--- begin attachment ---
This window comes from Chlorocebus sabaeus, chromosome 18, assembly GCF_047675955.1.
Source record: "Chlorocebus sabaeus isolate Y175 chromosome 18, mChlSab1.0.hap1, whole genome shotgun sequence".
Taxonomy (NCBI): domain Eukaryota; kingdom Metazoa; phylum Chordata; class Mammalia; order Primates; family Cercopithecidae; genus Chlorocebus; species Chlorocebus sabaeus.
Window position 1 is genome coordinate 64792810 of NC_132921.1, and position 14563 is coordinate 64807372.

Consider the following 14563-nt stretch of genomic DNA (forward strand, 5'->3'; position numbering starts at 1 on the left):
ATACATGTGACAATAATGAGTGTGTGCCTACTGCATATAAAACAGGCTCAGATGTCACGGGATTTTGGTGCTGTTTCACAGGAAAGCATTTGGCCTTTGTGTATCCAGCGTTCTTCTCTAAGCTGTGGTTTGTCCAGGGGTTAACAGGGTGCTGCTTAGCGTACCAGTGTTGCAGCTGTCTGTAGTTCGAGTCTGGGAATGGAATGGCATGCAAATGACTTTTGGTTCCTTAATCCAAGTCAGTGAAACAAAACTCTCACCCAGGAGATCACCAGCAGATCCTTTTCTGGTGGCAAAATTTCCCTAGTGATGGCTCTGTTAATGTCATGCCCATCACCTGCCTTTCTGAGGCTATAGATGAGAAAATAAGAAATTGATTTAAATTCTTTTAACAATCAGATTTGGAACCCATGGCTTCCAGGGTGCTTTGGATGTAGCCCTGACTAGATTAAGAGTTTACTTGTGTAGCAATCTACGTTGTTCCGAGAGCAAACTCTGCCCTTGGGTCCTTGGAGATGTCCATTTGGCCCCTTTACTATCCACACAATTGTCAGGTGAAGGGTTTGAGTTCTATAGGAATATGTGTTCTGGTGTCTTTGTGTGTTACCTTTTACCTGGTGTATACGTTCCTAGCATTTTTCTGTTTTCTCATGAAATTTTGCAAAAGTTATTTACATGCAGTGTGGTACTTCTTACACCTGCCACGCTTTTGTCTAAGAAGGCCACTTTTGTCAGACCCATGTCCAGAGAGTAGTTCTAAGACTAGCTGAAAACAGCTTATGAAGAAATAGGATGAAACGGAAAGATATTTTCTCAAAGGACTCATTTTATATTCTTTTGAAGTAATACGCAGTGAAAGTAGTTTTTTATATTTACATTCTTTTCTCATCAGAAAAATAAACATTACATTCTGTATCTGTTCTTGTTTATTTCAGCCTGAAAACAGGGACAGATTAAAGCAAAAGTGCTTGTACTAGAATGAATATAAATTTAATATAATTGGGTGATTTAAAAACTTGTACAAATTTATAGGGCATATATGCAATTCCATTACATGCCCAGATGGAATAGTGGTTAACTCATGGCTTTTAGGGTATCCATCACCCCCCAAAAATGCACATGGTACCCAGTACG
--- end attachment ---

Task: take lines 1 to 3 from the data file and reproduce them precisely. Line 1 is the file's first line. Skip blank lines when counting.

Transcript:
This window comes from Chlorocebus sabaeus, chromosome 18, assembly GCF_047675955.1.
Source record: "Chlorocebus sabaeus isolate Y175 chromosome 18, mChlSab1.0.hap1, whole genome shotgun sequence".
Taxonomy (NCBI): domain Eukaryota; kingdom Metazoa; phylum Chordata; class Mammalia; order Primates; family Cercopithecidae; genus Chlorocebus; species Chlorocebus sabaeus.